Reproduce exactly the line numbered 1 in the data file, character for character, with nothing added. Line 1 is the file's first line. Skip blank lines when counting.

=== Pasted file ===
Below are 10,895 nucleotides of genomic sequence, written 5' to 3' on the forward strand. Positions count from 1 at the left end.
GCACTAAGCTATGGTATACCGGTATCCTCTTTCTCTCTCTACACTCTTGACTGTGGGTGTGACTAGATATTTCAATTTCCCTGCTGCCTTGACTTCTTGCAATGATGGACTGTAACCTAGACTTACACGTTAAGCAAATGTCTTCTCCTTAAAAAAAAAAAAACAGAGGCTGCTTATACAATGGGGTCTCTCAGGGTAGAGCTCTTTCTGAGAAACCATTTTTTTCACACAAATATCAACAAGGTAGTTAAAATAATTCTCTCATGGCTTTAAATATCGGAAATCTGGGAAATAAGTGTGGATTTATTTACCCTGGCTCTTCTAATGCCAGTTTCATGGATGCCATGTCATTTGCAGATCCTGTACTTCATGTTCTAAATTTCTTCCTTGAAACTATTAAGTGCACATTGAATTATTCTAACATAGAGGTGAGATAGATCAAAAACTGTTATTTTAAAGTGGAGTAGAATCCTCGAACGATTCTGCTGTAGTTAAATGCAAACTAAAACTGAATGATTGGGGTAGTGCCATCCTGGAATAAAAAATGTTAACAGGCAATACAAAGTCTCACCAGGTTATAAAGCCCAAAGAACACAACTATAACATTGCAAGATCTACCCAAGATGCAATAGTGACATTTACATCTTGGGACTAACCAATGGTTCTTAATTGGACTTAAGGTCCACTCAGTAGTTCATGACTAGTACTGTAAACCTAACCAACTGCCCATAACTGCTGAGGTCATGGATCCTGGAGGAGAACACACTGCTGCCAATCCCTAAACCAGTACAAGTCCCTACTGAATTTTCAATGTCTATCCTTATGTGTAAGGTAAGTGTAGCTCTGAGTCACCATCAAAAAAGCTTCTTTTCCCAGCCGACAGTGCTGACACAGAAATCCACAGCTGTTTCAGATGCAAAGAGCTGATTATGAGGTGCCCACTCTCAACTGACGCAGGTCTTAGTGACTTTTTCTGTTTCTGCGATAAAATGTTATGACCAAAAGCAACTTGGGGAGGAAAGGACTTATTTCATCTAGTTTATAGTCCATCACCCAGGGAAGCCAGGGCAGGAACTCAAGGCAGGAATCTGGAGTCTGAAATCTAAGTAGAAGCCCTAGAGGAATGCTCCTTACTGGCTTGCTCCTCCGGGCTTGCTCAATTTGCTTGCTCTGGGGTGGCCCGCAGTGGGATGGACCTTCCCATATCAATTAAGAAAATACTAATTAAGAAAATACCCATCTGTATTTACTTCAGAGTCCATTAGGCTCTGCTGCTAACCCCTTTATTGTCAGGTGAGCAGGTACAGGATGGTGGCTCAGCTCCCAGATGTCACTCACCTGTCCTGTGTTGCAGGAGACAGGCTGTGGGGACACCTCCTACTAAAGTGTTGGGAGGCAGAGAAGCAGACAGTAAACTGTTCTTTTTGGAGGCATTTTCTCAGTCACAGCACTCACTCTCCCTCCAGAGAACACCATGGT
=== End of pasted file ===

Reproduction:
Below are 10,895 nucleotides of genomic sequence, written 5' to 3' on the forward strand. Positions count from 1 at the left end.